Not even Clinton managed that.

How do you kill a hydra?

Matt Stoller make's an interesting observation:

The web has allowed punditry to scale dramatically, cracking open the social structure of the political establishment and force feeding the real storyline to every political junkie with a computer and phone line. When everyone's a pundit and everyone's a source, it can get pretty hard to 'create news' that isn't true. [emphasis mine - Chris]

That's the beauty of a distributed network like the Dean campaign. Traditional campaigns are easier to deal with because they usually have only one or two heads you have to attack. But the Dean campaign is a hydra. Cut one head off and ten more grow in its place.

Keeping secrets

Whoa! Dean even kept the secret of Gore's endorsement from Joe Trippi!

Dean kept his side of the bargain, refusing to tell even his campaign manager. Joe Trippi said he got wind that something was up Sunday when Dean ordered his staff to charter planes for Iowa. When he asked Dean what was going on, the boss said, "I can't tell you."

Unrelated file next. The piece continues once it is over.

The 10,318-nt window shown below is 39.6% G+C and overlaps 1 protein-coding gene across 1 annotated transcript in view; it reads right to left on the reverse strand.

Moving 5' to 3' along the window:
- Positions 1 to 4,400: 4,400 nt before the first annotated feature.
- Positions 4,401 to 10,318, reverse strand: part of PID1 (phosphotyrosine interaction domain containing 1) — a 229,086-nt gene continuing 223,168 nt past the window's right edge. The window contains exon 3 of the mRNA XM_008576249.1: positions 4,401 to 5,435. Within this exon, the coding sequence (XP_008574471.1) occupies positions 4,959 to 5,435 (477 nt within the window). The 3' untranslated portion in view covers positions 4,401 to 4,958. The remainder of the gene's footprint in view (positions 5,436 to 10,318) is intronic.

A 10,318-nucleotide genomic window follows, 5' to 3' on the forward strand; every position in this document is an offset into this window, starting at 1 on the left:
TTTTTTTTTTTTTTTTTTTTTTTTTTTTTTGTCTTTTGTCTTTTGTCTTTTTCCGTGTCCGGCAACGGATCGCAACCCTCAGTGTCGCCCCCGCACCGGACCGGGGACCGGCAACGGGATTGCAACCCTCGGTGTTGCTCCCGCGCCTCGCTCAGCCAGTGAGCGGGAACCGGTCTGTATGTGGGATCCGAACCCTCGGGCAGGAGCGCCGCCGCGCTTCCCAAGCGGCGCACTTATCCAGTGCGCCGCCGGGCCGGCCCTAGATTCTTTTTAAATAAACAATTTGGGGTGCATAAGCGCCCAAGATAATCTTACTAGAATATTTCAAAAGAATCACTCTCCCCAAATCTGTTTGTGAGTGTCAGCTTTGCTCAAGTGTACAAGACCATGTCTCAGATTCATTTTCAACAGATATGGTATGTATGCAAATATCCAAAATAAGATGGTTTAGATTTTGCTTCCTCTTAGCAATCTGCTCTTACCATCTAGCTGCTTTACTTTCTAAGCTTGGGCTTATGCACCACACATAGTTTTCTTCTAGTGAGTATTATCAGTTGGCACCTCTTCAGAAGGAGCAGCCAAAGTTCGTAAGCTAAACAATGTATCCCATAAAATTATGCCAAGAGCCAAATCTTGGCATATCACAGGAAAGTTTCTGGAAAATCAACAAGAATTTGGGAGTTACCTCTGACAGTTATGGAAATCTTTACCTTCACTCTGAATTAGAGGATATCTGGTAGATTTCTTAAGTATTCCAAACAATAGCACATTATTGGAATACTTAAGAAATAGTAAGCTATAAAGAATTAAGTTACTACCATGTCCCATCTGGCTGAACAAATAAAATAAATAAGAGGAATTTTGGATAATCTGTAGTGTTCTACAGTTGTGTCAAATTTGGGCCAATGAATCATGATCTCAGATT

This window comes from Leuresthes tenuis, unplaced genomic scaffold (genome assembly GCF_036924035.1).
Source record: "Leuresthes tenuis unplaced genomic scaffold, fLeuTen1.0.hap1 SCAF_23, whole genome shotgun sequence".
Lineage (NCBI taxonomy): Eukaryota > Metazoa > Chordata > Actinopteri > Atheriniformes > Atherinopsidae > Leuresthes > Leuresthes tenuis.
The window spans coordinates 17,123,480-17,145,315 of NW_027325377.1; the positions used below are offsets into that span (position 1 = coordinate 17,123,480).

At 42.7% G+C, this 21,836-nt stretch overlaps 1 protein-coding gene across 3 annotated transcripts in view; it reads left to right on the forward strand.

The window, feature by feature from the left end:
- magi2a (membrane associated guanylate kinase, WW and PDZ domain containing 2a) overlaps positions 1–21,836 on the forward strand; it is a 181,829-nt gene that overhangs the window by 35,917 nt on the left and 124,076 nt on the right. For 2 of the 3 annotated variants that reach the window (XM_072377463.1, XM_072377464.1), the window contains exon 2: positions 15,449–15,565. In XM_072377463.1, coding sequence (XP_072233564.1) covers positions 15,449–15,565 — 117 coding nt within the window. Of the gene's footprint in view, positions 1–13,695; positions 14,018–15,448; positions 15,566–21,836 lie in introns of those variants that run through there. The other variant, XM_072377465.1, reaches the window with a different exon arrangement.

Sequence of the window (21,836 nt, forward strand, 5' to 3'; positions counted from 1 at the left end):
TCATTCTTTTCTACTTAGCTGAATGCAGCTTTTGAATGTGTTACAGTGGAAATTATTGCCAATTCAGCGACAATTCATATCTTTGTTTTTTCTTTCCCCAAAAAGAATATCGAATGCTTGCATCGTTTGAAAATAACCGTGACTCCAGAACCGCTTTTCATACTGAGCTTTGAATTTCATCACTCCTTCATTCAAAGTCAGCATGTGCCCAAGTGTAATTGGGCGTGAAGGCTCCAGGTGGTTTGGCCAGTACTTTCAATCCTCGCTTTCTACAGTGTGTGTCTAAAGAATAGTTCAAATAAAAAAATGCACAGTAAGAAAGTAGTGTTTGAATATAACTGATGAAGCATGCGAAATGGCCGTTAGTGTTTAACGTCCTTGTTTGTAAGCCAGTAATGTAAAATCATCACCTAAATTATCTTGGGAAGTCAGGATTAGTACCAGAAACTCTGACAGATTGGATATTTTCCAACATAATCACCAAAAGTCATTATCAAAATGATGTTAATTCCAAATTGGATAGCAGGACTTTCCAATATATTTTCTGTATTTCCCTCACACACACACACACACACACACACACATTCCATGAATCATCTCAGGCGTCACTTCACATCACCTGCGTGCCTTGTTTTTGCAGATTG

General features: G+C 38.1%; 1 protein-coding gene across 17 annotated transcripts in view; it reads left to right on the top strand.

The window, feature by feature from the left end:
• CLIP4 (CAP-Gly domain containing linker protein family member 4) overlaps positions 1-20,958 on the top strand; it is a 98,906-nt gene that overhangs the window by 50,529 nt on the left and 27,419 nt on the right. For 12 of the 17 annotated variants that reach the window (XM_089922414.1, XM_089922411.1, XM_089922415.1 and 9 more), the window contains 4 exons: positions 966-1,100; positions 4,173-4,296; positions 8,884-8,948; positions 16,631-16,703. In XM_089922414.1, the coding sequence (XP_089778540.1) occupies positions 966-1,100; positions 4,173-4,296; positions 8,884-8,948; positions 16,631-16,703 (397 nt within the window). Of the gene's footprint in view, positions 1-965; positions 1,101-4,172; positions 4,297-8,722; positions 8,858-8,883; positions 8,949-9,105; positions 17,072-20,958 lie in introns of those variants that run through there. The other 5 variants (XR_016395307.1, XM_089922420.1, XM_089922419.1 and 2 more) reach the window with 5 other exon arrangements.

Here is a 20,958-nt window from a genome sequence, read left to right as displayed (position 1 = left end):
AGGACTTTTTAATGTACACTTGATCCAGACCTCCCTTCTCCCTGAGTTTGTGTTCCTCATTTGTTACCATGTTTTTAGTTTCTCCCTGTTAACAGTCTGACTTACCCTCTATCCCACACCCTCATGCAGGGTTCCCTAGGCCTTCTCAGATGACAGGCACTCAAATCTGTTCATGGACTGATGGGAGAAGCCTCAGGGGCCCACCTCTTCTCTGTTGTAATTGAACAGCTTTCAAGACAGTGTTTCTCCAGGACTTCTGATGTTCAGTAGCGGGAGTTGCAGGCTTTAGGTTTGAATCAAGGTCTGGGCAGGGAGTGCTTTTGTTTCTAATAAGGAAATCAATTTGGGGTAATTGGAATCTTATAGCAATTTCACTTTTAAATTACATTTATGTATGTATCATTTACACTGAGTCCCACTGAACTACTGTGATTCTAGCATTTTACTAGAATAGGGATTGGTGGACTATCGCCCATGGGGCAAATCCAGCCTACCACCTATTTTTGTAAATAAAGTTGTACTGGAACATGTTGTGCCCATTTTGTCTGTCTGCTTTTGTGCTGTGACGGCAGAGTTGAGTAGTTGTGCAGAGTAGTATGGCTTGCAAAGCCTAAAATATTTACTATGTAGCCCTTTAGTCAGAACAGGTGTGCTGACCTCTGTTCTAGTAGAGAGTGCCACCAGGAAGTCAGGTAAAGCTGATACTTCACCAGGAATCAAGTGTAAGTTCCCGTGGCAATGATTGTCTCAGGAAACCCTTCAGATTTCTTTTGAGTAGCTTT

Trippi said he had a feeling Gore's endorsement was the big secret, but he didn't find out for sure until late Sunday night or Monday.

Also, apparently the reason Gore didn't call Lieberman ahead of time is because the news leaked out before he got the chance.

[...] Gore apparently wanted to give Dean's rivals a call late Monday night, officials said, but those plans were scuttled when the endorsement leaked.

So maybe the diss of Lieberman was not as bad as it first appeared.

It also looks like Gore's speech against the Iraq resolution last September was what stiffened Dean's own opposition to the war: